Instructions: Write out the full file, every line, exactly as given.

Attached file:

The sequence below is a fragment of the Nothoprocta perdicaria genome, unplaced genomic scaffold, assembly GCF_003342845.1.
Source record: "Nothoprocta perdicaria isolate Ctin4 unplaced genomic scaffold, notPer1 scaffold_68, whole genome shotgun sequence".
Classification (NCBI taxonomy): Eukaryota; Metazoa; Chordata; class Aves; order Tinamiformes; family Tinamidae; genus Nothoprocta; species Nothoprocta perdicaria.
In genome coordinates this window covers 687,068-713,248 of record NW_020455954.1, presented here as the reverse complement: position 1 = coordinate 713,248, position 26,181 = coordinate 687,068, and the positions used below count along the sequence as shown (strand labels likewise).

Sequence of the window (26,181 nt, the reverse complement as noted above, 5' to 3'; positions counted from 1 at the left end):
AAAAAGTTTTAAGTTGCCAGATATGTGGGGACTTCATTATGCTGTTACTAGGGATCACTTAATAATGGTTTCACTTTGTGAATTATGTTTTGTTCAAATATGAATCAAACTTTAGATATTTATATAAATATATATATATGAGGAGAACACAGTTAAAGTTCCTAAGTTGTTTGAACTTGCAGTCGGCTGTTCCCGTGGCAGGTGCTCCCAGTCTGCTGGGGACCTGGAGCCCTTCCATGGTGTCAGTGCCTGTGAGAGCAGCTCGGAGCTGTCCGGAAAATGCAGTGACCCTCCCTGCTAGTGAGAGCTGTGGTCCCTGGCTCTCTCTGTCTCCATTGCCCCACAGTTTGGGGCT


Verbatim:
The sequence below is a fragment of the Nothoprocta perdicaria genome, unplaced genomic scaffold, assembly GCF_003342845.1.
Source record: "Nothoprocta perdicaria isolate Ctin4 unplaced genomic scaffold, notPer1 scaffold_68, whole genome shotgun sequence".
Classification (NCBI taxonomy): Eukaryota; Metazoa; Chordata; class Aves; order Tinamiformes; family Tinamidae; genus Nothoprocta; species Nothoprocta perdicaria.
In genome coordinates this window covers 687,068-713,248 of record NW_020455954.1, presented here as the reverse complement: position 1 = coordinate 713,248, position 26,181 = coordinate 687,068, and the positions used below count along the sequence as shown (strand labels likewise).

Sequence of the window (26,181 nt, the reverse complement as noted above, 5' to 3'; positions counted from 1 at the left end):
AAAAAGTTTTAAGTTGCCAGATATGTGGGGACTTCATTATGCTGTTACTAGGGATCACTTAATAATGGTTTCACTTTGTGAATTATGTTTTGTTCAAATATGAATCAAACTTTAGATATTTATATAAATATATATATATGAGGAGAACACAGTTAAAGTTCCTAAGTTGTTTGAACTTGCAGTCGGCTGTTCCCGTGGCAGGTGCTCCCAGTCTGCTGGGGACCTGGAGCCCTTCCATGGTGTCAGTGCCTGTGAGAGCAGCTCGGAGCTGTCCGGAAAATGCAGTGACCCTCCCTGCTAGTGAGAGCTGTGGTCCCTGGCTCTCTCTGTCTCCATTGCCCCACAGTTTGGGGCT